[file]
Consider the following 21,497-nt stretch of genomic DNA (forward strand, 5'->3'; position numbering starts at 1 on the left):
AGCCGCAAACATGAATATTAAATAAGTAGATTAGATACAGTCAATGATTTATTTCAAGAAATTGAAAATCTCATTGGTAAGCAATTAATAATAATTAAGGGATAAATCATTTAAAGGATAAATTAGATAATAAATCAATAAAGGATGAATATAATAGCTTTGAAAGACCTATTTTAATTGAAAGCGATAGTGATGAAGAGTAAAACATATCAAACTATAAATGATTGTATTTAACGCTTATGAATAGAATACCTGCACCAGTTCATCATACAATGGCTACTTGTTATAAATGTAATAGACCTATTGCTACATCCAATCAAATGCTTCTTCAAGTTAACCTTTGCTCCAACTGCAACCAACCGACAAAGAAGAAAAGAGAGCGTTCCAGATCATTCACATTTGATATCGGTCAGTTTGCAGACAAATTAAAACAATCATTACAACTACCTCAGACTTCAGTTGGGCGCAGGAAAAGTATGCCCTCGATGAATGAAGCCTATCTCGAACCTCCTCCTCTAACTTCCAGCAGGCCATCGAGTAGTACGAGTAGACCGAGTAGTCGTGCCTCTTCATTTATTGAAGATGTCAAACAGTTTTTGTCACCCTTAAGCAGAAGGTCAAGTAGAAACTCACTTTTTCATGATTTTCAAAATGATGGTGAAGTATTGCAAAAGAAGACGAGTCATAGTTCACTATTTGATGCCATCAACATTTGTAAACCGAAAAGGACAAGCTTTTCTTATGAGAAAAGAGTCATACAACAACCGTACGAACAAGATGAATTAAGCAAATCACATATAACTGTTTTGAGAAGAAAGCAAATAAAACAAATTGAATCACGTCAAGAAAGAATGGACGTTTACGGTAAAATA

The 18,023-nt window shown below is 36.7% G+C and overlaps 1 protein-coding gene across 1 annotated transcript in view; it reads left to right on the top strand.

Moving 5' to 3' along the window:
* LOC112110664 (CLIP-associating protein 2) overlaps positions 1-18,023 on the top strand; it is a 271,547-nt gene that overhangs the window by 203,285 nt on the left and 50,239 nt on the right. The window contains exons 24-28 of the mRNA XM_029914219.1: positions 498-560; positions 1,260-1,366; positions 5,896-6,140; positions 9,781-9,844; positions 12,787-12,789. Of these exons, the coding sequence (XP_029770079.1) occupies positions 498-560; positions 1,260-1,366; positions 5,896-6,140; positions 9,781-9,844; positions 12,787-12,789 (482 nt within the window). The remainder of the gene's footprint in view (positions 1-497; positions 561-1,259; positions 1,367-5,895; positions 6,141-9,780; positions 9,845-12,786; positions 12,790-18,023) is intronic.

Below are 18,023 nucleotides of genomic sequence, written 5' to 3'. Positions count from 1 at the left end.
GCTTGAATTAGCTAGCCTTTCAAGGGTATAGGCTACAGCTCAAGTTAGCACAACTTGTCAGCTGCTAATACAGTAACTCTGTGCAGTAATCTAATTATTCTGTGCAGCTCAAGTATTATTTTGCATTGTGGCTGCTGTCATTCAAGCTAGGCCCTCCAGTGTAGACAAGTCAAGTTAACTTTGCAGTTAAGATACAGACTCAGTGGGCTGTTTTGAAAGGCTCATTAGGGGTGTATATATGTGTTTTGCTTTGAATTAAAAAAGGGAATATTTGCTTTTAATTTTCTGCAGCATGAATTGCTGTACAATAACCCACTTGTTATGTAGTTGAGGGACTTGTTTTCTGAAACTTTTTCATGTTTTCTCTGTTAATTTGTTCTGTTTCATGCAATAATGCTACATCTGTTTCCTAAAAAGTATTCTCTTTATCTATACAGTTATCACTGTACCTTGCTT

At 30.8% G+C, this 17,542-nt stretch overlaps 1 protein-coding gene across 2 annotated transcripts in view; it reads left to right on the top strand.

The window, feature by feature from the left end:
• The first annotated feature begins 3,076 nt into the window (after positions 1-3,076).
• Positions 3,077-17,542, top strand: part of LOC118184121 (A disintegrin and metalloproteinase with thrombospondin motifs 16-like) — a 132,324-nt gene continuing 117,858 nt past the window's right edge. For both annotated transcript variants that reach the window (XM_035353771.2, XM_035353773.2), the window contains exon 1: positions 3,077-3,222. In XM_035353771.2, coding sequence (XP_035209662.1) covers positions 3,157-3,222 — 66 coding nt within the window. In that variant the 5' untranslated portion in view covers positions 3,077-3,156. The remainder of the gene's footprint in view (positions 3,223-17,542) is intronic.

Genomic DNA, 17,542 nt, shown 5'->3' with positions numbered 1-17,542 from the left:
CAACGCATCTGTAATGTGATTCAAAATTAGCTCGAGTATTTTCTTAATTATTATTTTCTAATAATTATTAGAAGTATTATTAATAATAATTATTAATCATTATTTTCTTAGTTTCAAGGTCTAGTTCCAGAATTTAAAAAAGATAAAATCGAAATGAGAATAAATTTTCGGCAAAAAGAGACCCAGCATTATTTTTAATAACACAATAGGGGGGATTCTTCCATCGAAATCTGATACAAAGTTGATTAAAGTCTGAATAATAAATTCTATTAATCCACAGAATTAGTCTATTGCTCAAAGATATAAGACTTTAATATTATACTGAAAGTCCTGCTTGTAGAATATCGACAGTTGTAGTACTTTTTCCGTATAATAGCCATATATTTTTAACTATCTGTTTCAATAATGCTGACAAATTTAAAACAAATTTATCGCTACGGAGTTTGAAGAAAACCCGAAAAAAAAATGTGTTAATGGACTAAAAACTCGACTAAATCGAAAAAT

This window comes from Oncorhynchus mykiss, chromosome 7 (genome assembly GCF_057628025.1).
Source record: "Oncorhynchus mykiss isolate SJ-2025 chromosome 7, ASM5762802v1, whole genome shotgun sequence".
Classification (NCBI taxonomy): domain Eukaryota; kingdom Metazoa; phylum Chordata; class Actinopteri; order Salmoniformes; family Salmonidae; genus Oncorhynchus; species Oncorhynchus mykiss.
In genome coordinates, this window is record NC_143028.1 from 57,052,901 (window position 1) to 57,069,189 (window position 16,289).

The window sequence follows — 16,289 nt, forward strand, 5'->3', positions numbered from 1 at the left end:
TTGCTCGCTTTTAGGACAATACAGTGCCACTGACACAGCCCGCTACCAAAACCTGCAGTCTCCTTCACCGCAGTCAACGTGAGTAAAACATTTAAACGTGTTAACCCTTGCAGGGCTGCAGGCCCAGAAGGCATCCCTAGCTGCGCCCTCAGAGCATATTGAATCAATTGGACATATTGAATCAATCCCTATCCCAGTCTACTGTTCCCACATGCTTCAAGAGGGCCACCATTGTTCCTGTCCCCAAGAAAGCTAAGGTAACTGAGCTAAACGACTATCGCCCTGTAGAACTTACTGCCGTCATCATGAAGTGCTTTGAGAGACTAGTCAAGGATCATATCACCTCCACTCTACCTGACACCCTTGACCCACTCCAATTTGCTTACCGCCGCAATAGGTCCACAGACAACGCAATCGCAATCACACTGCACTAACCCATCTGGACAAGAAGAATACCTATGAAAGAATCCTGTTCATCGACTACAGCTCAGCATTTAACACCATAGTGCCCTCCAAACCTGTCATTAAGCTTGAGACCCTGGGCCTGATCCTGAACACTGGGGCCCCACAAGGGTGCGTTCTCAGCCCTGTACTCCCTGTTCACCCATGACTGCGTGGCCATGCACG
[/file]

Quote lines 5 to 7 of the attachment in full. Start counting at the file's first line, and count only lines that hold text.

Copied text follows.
* LOC112110664 (CLIP-associating protein 2) overlaps positions 1-18,023 on the top strand; it is a 271,547-nt gene that overhangs the window by 203,285 nt on the left and 50,239 nt on the right. The window contains exons 24-28 of the mRNA XM_029914219.1: positions 498-560; positions 1,260-1,366; positions 5,896-6,140; positions 9,781-9,844; positions 12,787-12,789. Of these exons, the coding sequence (XP_029770079.1) occupies positions 498-560; positions 1,260-1,366; positions 5,896-6,140; positions 9,781-9,844; positions 12,787-12,789 (482 nt within the window). The remainder of the gene's footprint in view (positions 1-497; positions 561-1,259; positions 1,367-5,895; positions 6,141-9,780; positions 9,845-12,786; positions 12,790-18,023) is intronic.

Below are 18,023 nucleotides of genomic sequence, written 5' to 3'. Positions count from 1 at the left end.
GCTTGAATTAGCTAGCCTTTCAAGGGTATAGGCTACAGCTCAAGTTAGCACAACTTGTCAGCTGCTAATACAGTAACTCTGTGCAGTAATCTAATTATTCTGTGCAGCTCAAGTATTATTTTGCATTGTGGCTGCTGTCATTCAAGCTAGGCCCTCCAGTGTAGACAAGTCAAGTTAACTTTGCAGTTAAGATACAGACTCAGTGGGCTGTTTTGAAAGGCTCATTAGGGGTGTATATATGTGTTTTGCTTTGAATTAAAAAAGGGAATATTTGCTTTTAATTTTCTGCAGCATGAATTGCTGTACAATAACCCACTTGTTATGTAGTTGAGGGACTTGTTTTCTGAAACTTTTTCATGTTTTCTCTGTTAATTTGTTCTGTTTCATGCAATAATGCTACATCTGTTTCCTAAAAAGTATTCTCTTTATCTATACAGTTATCACTGTACCTTGCTT